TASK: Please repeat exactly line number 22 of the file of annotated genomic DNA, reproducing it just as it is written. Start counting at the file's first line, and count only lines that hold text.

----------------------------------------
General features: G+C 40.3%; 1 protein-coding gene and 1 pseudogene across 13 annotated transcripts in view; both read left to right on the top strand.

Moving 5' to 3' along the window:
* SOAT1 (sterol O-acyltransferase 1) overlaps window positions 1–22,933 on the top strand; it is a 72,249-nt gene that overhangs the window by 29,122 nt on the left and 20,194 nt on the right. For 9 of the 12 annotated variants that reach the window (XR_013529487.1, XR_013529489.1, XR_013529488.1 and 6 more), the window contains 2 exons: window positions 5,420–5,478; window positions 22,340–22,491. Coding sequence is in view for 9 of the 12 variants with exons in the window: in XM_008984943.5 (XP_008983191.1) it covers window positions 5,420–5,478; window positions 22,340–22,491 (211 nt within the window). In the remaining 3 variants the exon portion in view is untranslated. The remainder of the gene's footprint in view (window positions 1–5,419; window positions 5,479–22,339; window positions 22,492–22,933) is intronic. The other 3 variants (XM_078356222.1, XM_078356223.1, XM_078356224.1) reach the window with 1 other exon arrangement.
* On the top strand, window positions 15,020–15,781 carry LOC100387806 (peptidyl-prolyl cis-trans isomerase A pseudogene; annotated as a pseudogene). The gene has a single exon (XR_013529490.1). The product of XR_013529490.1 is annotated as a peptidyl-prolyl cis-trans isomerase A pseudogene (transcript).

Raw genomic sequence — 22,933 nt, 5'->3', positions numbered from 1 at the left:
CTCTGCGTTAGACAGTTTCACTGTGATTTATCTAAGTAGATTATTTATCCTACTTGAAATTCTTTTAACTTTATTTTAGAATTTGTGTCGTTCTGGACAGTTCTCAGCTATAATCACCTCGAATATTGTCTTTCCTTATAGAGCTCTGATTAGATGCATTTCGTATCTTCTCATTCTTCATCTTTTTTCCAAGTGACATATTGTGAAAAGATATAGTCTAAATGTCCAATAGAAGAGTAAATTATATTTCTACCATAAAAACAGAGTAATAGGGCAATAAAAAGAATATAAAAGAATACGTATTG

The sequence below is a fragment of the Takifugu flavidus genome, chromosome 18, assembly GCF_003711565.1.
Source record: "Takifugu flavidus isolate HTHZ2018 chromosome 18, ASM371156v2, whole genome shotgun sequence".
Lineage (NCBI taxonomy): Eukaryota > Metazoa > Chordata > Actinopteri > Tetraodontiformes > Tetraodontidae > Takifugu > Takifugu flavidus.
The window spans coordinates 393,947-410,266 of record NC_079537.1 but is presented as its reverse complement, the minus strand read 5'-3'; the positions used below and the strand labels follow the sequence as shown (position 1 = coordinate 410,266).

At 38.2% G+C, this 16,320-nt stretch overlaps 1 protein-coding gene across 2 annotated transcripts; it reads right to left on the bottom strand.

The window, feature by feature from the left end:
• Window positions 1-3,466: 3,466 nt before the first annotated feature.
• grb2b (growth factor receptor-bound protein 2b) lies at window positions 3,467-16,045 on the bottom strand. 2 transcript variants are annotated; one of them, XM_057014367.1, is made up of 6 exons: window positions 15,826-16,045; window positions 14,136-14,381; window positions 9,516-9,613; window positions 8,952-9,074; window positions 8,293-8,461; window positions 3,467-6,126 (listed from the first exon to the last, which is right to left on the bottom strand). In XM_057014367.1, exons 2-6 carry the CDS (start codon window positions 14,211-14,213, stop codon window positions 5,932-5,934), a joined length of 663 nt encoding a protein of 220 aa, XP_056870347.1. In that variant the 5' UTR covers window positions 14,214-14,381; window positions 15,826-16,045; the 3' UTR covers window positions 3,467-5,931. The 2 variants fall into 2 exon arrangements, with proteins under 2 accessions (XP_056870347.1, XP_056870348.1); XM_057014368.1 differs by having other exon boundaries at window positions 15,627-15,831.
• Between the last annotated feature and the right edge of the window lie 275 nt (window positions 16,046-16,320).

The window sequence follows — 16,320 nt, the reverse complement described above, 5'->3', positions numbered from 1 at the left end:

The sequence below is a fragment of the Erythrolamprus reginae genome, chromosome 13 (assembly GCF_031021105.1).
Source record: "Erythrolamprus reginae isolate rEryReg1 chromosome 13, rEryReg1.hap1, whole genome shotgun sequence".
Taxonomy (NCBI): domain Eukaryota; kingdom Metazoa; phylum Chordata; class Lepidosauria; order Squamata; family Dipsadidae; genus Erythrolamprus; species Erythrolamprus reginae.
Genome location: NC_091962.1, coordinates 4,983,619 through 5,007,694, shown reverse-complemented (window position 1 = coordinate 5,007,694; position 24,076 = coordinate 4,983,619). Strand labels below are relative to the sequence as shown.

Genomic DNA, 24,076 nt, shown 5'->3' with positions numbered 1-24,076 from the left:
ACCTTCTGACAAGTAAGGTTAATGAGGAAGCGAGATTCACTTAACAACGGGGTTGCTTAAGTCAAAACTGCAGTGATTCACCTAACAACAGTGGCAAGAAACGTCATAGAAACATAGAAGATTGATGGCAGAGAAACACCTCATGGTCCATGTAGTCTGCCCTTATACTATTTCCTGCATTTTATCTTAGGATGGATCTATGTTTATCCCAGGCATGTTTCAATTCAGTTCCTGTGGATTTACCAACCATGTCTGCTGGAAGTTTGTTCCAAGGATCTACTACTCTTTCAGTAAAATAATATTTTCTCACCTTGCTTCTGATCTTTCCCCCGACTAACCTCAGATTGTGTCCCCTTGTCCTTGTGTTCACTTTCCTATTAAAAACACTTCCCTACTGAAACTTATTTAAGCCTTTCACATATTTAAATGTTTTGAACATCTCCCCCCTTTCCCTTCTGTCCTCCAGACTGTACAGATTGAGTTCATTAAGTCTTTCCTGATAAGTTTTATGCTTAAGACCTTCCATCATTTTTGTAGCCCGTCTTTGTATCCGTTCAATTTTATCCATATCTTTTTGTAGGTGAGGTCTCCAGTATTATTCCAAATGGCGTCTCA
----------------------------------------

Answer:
ACCTTCTGACAAGTAAGGTTAATGAGGAAGCGAGATTCACTTAACAACGGGGTTGCTTAAGTCAAAACTGCAGTGATTCACCTAACAACAGTGGCAAGAAACGTCATAGAAACATAGAAGATTGATGGCAGAGAAACACCTCATGGTCCATGTAGTCTGCCCTTATACTATTTCCTGCATTTTATCTTAGGATGGATCTATGTTTATCCCAGGCATGTTTCAATTCAGTTCCTGTGGATTTACCAACCATGTCTGCTGGAAGTTTGTTCCAAGGATCTACTACTCTTTCAGTAAAATAATATTTTCTCACCTTGCTTCTGATCTTTCCCCCGACTAACCTCAGATTGTGTCCCCTTGTCCTTGTGTTCACTTTCCTATTAAAAACACTTCCCTACTGAAACTTATTTAAGCCTTTCACATATTTAAATGTTTTGAACATCTCCCCCCTTTCCCTTCTGTCCTCCAGACTGTACAGATTGAGTTCATTAAGTCTTTCCTGATAAGTTTTATGCTTAAGACCTTCCATCATTTTTGTAGCCCGTCTTTGTATCCGTTCAATTTTATCCATATCTTTTTGTAGGTGAGGTCTCCAGTATTATTCCAAATGGCGTCTCA